The Adult Child as Mascot:
The Tears of a Clown
Frederick A. Levy LCSW

David could never remember a time when he wasn't desperately sad. Even as a small child, despair would sink to his stomach like a lead weight, pulling tears from his eyes that were too frightened to fall. Dad's drunken fighting; mom's screams, stealing his sleep; big brother jumping between his parents moments before the explosion; his older sister cowering beneath the stairs with the pallor of death on her face; this hideous, continuous drama barely let him breathe.

David had raised cuteness to an art. At his parents' parties, his mother's friends would swarm him with wine cooler kisses, leaving his cheeks battle-scarred with their makeup and a rash that stayed for days.

Then, with the drunken din reverberating through his bones, David would excuse himself, and search for some bed beneath the coats. And, after a night of dream-tossed sleep, he would waken to intertwined bodies at his feet, managing not to trip while feeling his way to breakfast.

David leaned on his wit like a favorite walking stick. In class, he reigned king of the quip, "cracking up" the kids, while scoring frequent flier miles with trips to the principal's office.

But David didn't care; the worst the teachers could muster was keeping him back in detention. "Go ahead, make my day," thought David, as he blew smoke from the barrel of an imaginary Smith and Wesson. He appreciated the favor; the real punishment would be sending him home to suffer.

And as David grew older, he became increasingly popular. Lovable, outrageous, prankish; he could be a rollercoaster ride reflected in a fun house mirror. But David's own light seemed dim; the shadow of his own crooked smile seemed to obscure whatever glimmer in his eyes still survived.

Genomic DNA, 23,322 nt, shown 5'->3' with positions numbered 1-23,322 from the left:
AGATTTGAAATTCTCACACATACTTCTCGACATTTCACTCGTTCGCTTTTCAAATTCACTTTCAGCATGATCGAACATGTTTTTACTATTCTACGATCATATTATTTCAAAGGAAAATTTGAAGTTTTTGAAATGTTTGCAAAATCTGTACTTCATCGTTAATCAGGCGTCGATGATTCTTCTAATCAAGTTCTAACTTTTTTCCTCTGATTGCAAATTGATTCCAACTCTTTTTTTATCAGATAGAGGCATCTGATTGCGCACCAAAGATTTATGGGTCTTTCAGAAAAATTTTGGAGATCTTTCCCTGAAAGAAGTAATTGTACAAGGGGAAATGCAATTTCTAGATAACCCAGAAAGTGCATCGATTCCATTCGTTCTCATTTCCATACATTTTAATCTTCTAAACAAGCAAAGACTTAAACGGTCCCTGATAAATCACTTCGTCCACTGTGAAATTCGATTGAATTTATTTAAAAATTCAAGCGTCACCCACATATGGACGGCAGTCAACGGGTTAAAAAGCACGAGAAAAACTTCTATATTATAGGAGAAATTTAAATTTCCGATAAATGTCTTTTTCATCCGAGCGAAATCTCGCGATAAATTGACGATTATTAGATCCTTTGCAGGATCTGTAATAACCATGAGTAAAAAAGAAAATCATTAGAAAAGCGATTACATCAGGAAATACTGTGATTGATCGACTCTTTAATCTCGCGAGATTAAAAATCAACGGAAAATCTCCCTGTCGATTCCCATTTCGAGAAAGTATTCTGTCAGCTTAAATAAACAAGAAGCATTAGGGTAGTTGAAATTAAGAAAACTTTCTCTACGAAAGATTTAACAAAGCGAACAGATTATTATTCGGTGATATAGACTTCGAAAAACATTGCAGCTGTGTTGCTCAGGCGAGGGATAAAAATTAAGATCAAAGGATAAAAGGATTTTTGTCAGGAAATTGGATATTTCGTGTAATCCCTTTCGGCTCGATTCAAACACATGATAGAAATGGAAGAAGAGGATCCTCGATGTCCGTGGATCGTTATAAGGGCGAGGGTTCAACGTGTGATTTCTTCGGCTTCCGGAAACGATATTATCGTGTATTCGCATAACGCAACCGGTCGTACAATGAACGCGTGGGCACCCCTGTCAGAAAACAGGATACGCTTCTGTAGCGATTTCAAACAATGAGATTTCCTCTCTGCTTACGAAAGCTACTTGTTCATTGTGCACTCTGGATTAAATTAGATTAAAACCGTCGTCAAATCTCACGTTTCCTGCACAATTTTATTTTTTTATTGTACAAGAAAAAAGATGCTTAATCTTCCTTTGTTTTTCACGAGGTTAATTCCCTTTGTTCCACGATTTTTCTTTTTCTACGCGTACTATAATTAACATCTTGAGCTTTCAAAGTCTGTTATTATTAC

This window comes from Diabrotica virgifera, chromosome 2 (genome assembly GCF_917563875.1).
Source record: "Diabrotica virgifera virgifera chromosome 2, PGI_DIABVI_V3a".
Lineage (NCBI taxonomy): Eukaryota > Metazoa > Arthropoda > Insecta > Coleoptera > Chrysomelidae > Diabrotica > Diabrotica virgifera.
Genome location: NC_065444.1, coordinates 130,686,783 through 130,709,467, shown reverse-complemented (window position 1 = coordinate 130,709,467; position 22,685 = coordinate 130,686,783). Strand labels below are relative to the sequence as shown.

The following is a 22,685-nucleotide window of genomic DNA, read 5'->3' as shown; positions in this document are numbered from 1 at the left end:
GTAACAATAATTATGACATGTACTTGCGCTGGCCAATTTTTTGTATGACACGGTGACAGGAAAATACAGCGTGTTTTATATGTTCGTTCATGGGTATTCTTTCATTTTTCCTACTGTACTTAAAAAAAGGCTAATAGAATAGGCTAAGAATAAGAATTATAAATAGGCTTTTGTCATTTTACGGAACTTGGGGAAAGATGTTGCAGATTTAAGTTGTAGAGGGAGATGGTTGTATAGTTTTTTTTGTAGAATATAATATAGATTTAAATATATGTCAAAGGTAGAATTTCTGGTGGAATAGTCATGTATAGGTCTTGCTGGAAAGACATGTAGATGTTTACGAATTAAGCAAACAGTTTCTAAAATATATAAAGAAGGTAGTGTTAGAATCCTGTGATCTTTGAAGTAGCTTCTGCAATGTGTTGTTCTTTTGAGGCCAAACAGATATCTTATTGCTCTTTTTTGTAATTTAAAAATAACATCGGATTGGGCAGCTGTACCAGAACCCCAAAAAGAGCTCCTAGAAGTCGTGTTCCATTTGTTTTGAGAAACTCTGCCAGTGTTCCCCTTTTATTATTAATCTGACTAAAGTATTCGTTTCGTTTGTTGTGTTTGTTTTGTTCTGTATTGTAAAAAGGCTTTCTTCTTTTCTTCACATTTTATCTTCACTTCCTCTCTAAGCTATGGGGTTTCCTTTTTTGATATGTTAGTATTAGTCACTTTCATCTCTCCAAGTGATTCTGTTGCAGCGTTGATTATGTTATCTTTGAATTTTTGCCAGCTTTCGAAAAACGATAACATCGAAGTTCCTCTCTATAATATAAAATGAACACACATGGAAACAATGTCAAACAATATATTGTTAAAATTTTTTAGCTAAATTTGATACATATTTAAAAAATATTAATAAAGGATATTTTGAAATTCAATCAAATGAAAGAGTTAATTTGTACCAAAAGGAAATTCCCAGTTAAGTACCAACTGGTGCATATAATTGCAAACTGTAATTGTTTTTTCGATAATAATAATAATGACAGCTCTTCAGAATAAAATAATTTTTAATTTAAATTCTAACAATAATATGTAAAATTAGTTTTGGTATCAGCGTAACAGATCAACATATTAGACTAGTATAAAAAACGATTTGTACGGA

And that wit-edged walking stick could double as a sword. Friends and lovers approached if they dared, but usually David would flare when anyone got too near. Particularly, the women he loved served as lightening rods for his raging words. David felt dangerously exposed when they unearthed his secret sadness; he would rather have died than share his tears before their time.

And David partied on. Somehow, he felt like a creature of the night whose dreams always died at dawn. He longed deeply for the relationship he never had, and the career he couldn't build because nobody would take him seriously. Still, the jokes kept coming, until no one knew the person from the punch line.

But finally, David met his match; a woman who was funnier than he, and more serious than he knew to be. Sometimes, with just one look and a disarming touch, she could stop the laughter and draw him into the shelter of her silence. And for the first time, David could find moments of peace, and a feeling he couldn't laugh away.

But then, fear set in, and David angrily pulled away, like a frantic fish fighting to free himself from the fisherman's line. And David ran, as fast as the wheels of his sports car could carry him. The thunder rumbled in the distance, but even the rain couldn't drown out the pain pouring down his cheeks.

Stopping the car to phone her, he felt her voice resonating beneath his sorrow, warming the emptiness that had been cold for a lifetime. David's performing career was finished. And feeling life within, David forgot the rain.

Copyright Fred Levy, LCSW all rights reserved